Reply by AndyJ1s

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471 posts in 667 days

#1 posted 07-22-2020 04:52 PM

Glass is usually installed in a rabbet, not a groove, in a panel, and secured with glazier’s points (little diamond-shaped, sharp metal pieces that are pressed into the side of the rabbet to hold the glass in place.

For exterior, weatherproof installations, the rabbet is on the outside, and filled with glazing putty to seal the joint between glass and wood, thus filling the rabbet and preventing water from pooling in it.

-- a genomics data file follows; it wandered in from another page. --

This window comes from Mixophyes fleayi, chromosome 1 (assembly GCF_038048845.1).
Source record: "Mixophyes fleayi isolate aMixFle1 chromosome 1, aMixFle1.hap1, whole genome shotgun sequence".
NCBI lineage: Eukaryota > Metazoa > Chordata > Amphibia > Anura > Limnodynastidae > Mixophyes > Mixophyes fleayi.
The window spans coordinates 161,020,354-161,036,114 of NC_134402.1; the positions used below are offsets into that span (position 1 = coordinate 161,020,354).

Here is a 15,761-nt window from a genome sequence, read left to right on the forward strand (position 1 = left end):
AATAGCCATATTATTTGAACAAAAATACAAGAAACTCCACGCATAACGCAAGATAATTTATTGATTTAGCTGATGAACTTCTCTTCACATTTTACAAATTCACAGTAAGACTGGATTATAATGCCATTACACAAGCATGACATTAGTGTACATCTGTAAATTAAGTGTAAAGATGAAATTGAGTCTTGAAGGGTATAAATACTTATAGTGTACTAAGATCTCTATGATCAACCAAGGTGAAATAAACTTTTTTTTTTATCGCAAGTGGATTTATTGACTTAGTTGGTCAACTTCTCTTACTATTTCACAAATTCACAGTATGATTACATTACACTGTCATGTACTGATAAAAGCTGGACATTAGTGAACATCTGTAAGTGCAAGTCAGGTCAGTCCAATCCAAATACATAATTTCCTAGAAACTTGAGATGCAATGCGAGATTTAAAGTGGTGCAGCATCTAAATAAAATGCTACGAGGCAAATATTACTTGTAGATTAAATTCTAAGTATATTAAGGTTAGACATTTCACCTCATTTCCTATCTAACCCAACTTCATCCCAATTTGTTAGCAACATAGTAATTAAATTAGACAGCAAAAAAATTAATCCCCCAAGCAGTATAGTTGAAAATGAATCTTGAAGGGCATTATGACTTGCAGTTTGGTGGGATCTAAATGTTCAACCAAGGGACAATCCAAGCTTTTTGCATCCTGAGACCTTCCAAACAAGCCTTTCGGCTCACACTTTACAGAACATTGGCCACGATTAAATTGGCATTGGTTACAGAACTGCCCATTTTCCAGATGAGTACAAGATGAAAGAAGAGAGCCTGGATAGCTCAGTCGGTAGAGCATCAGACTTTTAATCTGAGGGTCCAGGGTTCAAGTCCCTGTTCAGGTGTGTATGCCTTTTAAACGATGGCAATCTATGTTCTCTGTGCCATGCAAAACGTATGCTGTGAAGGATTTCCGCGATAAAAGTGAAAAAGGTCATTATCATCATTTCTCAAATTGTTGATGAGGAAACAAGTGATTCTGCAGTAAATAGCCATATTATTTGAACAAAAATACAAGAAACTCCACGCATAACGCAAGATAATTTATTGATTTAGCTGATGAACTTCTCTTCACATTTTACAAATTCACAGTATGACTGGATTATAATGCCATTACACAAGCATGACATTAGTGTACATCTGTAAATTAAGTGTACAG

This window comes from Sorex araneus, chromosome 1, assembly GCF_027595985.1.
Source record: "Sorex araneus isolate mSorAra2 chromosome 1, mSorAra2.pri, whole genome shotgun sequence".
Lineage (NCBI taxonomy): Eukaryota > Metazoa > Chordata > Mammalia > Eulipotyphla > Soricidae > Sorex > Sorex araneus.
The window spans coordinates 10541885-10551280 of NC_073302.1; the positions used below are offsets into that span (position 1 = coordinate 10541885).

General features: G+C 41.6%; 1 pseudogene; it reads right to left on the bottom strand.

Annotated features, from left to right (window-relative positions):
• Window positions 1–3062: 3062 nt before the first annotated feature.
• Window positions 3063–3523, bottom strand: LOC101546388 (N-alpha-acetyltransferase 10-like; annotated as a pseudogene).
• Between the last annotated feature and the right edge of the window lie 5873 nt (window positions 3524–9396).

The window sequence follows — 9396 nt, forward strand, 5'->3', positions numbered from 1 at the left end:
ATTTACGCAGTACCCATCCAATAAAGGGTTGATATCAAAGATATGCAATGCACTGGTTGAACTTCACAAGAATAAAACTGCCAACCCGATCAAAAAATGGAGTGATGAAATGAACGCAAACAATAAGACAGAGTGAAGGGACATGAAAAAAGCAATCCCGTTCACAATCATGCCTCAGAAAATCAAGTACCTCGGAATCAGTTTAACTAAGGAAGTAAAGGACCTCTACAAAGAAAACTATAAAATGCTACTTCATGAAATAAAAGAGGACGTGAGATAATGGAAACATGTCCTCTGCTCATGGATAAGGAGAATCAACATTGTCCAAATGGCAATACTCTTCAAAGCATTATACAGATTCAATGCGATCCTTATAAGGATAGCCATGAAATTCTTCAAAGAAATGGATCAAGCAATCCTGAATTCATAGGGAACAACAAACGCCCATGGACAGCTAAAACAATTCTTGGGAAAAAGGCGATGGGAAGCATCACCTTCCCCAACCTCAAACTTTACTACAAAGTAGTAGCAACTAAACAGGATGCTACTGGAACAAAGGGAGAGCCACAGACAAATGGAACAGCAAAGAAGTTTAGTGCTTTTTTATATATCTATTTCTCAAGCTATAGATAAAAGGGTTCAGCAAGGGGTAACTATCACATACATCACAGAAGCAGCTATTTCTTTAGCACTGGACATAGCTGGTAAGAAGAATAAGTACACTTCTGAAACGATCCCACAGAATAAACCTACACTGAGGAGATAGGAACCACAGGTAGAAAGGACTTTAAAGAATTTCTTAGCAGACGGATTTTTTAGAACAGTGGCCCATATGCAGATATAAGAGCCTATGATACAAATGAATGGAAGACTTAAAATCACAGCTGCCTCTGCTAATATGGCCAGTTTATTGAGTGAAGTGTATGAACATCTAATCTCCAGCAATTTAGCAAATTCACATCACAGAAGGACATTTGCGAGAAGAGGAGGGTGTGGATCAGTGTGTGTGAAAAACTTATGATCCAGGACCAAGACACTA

For most interior installations (e.g. cabinet doors), the rabbet is on the inside (therefore the glass is installed from the inside), and glazing putty is not usually used, especially if the wood is not painted. Small molding can be installed, mitered at the corners, to hide the glazier’s points, if desired (more often in an eye-level cabinet door that is often opened, making the back-side of the glass door more visible.) Do not glue the molding in place. You want it to be easy to remove in case the glass is broken.

If the frame is painted, glazing putty is usually easier and faster to apply than molding, and is painted to match.

-- Andy - Arlington TX

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